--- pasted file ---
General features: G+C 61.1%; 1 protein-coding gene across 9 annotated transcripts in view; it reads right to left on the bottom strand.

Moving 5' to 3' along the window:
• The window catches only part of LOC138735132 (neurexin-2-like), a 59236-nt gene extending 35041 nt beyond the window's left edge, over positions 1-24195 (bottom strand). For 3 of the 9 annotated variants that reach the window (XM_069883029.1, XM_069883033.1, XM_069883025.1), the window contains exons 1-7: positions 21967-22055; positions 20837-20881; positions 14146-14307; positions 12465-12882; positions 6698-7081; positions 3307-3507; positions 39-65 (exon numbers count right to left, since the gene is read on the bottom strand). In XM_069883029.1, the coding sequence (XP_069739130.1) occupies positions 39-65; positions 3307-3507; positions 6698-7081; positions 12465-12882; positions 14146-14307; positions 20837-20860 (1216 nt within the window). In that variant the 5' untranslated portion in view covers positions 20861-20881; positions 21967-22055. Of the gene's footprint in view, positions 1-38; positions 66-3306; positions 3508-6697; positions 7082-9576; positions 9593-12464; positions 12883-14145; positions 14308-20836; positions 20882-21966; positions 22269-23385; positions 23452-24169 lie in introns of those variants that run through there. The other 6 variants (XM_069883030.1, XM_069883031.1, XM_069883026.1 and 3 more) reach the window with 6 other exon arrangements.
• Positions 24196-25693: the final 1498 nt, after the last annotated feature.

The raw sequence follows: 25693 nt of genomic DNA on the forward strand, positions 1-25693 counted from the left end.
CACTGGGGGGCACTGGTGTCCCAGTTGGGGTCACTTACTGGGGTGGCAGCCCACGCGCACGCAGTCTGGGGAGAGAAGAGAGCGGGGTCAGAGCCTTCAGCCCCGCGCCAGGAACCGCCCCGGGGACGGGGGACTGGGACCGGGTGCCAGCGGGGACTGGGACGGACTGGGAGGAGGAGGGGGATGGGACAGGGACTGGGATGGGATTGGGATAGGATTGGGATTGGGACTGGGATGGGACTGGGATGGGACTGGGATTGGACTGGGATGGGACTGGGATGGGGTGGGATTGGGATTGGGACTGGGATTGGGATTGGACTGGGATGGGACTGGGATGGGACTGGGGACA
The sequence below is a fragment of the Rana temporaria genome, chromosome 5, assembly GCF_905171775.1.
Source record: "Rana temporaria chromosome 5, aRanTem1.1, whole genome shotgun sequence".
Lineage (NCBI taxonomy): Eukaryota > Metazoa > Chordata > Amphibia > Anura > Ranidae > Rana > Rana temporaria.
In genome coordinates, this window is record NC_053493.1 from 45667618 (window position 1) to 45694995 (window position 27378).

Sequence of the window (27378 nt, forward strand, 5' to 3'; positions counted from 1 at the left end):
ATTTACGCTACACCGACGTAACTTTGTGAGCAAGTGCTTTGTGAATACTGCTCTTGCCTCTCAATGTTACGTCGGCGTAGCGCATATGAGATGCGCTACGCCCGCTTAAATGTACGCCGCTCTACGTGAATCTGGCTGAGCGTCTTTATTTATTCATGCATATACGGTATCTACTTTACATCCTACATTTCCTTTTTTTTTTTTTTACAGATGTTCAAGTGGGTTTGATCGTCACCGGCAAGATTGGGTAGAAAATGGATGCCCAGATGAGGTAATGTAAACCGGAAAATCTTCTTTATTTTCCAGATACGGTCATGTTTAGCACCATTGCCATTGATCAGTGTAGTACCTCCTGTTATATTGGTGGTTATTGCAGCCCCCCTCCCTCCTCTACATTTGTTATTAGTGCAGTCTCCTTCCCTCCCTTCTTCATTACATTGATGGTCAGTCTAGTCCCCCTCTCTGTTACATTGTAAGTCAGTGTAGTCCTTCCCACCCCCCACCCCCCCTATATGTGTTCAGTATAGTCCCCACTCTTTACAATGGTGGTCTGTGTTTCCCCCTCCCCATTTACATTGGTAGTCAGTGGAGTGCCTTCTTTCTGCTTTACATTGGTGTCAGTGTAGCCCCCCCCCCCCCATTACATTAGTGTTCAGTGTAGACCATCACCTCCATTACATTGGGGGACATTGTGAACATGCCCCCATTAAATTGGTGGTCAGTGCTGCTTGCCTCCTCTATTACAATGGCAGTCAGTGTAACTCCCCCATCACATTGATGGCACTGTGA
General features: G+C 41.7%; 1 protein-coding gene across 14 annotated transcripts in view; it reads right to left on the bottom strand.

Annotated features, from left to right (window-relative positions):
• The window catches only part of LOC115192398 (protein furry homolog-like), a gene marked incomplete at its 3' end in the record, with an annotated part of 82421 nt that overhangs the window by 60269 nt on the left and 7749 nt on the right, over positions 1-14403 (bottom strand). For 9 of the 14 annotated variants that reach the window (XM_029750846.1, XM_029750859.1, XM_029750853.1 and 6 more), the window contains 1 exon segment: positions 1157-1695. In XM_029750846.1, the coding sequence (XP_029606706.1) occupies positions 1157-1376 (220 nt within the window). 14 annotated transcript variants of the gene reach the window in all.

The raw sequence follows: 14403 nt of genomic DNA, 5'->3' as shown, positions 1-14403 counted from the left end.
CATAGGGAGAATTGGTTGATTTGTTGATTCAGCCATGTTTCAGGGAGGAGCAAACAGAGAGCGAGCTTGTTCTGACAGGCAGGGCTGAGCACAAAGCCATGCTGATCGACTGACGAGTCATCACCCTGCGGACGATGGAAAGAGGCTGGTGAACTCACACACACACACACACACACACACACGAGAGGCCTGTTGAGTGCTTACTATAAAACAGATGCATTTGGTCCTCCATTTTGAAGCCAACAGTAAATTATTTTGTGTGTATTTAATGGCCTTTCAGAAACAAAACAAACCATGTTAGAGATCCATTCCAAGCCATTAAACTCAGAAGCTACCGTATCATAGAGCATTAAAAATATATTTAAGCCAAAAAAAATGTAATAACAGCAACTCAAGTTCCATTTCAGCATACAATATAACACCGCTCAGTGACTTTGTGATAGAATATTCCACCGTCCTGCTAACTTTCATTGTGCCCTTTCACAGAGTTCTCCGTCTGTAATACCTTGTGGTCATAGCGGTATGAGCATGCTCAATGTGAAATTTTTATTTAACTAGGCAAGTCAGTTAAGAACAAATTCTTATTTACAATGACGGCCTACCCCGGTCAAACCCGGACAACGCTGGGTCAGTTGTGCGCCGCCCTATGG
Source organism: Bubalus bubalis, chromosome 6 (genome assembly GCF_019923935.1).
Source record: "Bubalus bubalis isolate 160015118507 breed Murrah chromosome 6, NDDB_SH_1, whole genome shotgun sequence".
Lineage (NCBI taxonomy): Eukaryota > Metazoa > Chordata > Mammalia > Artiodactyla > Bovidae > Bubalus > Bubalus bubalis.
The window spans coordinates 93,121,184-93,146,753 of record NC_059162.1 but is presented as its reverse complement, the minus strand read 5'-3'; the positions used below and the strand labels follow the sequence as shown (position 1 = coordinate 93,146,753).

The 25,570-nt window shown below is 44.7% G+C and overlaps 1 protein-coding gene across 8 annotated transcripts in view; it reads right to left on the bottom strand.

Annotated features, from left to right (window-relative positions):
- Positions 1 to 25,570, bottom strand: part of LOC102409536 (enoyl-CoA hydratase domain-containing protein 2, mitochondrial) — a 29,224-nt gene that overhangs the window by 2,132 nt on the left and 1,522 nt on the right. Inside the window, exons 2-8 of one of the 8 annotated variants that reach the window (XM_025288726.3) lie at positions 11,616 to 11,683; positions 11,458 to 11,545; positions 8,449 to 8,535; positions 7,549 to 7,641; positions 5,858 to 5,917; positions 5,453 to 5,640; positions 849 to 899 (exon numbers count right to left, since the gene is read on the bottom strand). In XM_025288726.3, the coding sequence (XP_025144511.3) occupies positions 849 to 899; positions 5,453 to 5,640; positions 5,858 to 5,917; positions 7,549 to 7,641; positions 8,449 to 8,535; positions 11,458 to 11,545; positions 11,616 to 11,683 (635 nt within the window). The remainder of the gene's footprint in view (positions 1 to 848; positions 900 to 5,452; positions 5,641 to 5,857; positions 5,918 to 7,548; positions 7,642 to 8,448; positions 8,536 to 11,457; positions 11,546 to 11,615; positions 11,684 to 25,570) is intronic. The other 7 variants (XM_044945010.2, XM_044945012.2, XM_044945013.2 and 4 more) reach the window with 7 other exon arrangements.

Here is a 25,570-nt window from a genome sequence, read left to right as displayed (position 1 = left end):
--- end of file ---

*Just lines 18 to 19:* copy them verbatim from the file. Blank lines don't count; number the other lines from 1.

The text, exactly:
Source organism: Bubalus bubalis, chromosome 6 (genome assembly GCF_019923935.1).
Source record: "Bubalus bubalis isolate 160015118507 breed Murrah chromosome 6, NDDB_SH_1, whole genome shotgun sequence".